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Alcohol, is it a dependency type of drug abuse, why test for ETG Urine Alcohol?
Last Updated: 12/08/2017
Alcohol is not included in the Controlled Substance Act and will therefore not be found under any of the DEA Schedules I, II, III, IV and V. Along with tobacco, alcohol is legal to use. They are two of the deadliest yet most widely used drugs in the United States.

Now let's discuss a little. I personally believe that any chemical, substance in the way of alcohol consumption (excessively) can become a dependency over time. Alcohol when abused can instantly be very harmful and yes even dangerously tragically devastating. How would I know this? Here's a couple of personal lifetime examples:
In 1981, I was hit by a drunk driver in downtown Fort Smith, Arkansas while I was backing out of a slanted parking slot. Besides receiving whiplash, being in instant pain which lasted several weeks to months, the crash totaled out my 1979 Cadillac Coupe De Ville. Those where some very tough cars my friend back then. The drunk driver was only traveling 35-40 miles per hour, imagine what could have happened if he had been traveling faster? It's possible we would not be having this discussion today.

In 2011 my youngest daughter E.R.J. was taking her 3 babies (all under 4 years of age) to the baby sitters house to drop them off. Afterwards she'd planned on taking a some friends to the Prom, but she wasn't able to, as along the way at 49th and Free Ferry Road (a 4-way STOP Signed Intersection) after she'd stopped heading south toward Rogers Avenue, a drunk driver ran the stop sign, crashing into her 1996 Toyota Camry SE. The impact pushed her all of way through the intersection from right to left knocking over the stop sign on the other side from west to east in which the drunk driver of not just an average weighted vehicle came through, he was driving an SUV early 90's model weighing tons.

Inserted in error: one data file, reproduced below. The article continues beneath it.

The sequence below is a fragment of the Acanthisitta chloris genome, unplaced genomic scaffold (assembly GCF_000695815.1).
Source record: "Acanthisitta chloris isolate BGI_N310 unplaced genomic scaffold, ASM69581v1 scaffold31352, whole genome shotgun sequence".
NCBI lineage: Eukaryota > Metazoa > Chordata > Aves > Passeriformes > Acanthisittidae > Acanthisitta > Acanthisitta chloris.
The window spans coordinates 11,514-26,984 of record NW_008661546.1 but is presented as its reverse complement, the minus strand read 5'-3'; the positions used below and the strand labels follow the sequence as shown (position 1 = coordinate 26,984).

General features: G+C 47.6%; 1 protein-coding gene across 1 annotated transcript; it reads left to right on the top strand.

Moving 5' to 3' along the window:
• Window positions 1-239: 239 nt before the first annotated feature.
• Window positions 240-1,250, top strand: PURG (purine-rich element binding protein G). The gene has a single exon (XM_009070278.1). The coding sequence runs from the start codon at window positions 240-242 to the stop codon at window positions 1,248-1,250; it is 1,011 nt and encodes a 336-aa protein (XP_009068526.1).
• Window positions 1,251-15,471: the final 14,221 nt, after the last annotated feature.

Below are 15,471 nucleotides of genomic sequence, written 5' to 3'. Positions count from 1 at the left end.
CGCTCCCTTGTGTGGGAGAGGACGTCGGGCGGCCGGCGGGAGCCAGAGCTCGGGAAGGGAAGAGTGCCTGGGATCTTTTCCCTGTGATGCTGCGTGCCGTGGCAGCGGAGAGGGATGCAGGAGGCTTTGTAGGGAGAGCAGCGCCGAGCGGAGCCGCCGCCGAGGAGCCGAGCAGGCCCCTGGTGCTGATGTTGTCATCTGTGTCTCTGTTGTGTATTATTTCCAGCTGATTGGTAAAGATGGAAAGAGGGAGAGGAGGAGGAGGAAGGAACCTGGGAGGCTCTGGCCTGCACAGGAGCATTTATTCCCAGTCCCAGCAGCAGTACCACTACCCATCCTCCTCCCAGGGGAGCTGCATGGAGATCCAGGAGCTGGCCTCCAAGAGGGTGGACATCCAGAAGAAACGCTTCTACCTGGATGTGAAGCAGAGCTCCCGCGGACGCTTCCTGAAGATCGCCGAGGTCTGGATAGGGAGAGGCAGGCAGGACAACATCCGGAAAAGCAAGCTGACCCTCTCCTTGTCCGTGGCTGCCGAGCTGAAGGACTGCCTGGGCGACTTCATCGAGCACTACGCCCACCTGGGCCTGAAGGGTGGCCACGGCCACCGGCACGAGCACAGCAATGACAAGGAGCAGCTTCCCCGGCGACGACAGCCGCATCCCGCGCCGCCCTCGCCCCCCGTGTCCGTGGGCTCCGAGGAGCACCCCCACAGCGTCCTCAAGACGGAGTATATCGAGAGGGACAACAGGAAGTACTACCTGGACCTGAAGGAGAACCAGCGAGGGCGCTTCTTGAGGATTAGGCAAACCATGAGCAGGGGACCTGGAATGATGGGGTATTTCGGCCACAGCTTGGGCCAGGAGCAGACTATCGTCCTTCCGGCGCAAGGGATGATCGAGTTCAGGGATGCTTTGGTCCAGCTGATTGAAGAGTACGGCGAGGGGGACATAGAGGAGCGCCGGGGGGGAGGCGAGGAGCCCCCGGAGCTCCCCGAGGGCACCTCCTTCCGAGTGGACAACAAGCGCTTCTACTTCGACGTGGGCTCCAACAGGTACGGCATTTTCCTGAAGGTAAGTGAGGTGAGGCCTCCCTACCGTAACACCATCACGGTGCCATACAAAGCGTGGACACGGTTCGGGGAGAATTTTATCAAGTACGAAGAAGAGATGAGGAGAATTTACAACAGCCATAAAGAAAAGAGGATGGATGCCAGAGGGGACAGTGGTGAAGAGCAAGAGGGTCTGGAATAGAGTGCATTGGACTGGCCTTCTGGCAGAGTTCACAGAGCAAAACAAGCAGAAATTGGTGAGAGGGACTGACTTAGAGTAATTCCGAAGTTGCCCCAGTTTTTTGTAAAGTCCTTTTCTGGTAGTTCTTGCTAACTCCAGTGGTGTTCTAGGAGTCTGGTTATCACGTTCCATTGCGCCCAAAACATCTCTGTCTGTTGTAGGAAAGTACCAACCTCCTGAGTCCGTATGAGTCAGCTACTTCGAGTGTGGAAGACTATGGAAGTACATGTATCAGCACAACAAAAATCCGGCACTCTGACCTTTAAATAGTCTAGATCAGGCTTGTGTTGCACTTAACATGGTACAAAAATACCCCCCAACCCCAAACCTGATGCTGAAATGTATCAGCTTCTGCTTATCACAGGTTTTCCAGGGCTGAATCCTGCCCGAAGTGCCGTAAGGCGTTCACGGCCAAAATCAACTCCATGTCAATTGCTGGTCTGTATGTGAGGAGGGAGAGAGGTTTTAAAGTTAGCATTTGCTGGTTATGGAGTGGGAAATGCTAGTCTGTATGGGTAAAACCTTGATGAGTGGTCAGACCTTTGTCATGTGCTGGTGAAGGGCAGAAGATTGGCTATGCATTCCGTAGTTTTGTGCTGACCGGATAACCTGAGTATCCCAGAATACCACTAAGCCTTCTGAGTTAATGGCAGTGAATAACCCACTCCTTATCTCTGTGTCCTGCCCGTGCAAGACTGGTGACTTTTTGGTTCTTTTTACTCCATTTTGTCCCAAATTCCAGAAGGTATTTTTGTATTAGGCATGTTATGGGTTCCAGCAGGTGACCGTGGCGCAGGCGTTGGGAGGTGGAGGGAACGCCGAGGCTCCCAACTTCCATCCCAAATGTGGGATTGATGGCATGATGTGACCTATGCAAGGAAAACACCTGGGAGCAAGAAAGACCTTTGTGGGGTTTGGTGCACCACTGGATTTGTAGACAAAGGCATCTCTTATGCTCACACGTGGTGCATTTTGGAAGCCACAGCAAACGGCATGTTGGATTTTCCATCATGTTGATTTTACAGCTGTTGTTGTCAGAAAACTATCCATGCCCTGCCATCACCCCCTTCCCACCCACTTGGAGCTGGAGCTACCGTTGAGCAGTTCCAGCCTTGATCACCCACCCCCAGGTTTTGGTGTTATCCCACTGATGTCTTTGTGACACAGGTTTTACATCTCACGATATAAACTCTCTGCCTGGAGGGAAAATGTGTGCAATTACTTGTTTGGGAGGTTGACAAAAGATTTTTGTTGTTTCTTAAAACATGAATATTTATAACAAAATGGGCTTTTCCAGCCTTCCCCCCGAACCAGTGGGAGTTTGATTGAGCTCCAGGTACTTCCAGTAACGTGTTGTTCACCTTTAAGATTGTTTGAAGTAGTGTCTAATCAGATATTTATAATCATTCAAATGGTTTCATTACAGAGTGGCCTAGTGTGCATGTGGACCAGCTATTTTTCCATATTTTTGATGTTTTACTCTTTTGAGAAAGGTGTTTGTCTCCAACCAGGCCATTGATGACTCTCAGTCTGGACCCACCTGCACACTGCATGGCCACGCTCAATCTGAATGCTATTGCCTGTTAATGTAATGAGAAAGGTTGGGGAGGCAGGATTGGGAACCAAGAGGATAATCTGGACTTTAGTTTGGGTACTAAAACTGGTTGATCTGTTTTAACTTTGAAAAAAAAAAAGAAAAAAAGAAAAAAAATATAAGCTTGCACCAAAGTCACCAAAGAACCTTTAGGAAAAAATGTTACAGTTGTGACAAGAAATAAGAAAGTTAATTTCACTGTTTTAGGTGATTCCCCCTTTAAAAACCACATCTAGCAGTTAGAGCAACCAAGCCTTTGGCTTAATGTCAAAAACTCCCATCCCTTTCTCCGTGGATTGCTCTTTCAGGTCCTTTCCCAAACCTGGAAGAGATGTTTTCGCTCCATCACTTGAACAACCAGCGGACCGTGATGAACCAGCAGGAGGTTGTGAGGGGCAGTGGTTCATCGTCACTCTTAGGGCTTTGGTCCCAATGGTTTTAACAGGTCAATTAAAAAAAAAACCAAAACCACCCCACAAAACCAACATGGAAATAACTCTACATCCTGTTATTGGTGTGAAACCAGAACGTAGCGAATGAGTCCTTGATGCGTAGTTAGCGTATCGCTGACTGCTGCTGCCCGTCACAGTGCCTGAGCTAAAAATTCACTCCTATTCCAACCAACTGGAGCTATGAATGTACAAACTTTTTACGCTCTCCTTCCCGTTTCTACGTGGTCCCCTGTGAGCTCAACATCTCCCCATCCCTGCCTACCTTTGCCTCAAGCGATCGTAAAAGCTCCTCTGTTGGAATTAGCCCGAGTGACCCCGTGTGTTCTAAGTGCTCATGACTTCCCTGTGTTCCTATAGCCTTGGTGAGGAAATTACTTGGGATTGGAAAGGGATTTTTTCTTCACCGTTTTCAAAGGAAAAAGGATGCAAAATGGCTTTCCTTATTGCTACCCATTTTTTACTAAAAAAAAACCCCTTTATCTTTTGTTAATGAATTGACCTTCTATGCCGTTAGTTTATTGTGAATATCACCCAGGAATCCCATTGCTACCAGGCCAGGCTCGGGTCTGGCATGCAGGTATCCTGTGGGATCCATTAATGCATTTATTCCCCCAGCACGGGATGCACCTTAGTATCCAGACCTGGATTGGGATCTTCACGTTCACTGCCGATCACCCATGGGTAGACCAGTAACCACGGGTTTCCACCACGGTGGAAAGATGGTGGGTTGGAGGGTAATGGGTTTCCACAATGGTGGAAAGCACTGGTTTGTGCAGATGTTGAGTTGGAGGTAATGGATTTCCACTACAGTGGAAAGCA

Yes, alcohol is a drug and is considered a depressant. Depressants slow down vital functions and intoxication symptoms manifest as unsteady movement, slurred speech, disturbed perceptions and slow reaction time. Alcohol’s “mild” depressant effects kick-in when a person consumes more than the body can handle. At “overdose levels”, the more severe depressant effects begin to show including toxicity (the body begins to expel the poison thru vomiting), pain tolerance, unconsciousness or coma and worst – death. These reactions depend upon the amount of alcohol a person consumes and how quickly.



Special thanks to www.aurorarecoverycentre.com, www.marininstitute.org, www.alcohol-facts.net and CBS

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